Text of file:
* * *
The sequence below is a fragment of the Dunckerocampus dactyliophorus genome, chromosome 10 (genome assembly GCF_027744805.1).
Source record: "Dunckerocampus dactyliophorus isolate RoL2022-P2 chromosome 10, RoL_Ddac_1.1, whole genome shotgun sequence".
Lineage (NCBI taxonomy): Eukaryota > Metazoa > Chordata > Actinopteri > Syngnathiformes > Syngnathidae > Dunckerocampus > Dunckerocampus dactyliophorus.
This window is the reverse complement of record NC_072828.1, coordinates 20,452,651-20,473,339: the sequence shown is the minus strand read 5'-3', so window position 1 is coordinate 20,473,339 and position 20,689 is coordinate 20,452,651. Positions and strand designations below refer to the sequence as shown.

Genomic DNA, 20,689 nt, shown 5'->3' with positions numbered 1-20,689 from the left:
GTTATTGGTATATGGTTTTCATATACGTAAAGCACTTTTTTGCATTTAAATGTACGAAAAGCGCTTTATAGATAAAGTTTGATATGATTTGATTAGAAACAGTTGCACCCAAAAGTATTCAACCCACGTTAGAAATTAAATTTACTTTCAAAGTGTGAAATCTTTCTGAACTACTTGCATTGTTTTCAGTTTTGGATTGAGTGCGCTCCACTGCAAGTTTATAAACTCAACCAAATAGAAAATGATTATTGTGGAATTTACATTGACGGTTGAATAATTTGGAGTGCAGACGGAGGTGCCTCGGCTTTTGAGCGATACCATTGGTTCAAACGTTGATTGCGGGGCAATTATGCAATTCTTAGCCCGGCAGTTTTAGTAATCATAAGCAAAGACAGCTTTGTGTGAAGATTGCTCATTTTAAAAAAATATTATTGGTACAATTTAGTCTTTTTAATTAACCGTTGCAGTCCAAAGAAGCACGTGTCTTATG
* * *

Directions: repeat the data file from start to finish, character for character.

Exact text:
The sequence below is a fragment of the Dunckerocampus dactyliophorus genome, chromosome 10 (genome assembly GCF_027744805.1).
Source record: "Dunckerocampus dactyliophorus isolate RoL2022-P2 chromosome 10, RoL_Ddac_1.1, whole genome shotgun sequence".
Lineage (NCBI taxonomy): Eukaryota > Metazoa > Chordata > Actinopteri > Syngnathiformes > Syngnathidae > Dunckerocampus > Dunckerocampus dactyliophorus.
This window is the reverse complement of record NC_072828.1, coordinates 20,452,651-20,473,339: the sequence shown is the minus strand read 5'-3', so window position 1 is coordinate 20,473,339 and position 20,689 is coordinate 20,452,651. Positions and strand designations below refer to the sequence as shown.

Genomic DNA, 20,689 nt, shown 5'->3' with positions numbered 1-20,689 from the left:
GTTATTGGTATATGGTTTTCATATACGTAAAGCACTTTTTTGCATTTAAATGTACGAAAAGCGCTTTATAGATAAAGTTTGATATGATTTGATTAGAAACAGTTGCACCCAAAAGTATTCAACCCACGTTAGAAATTAAATTTACTTTCAAAGTGTGAAATCTTTCTGAACTACTTGCATTGTTTTCAGTTTTGGATTGAGTGCGCTCCACTGCAAGTTTATAAACTCAACCAAATAGAAAATGATTATTGTGGAATTTACATTGACGGTTGAATAATTTGGAGTGCAGACGGAGGTGCCTCGGCTTTTGAGCGATACCATTGGTTCAAACGTTGATTGCGGGGCAATTATGCAATTCTTAGCCCGGCAGTTTTAGTAATCATAAGCAAAGACAGCTTTGTGTGAAGATTGCTCATTTTAAAAAAATATTATTGGTACAATTTAGTCTTTTTAATTAACCGTTGCAGTCCAAAGAAGCACGTGTCTTATG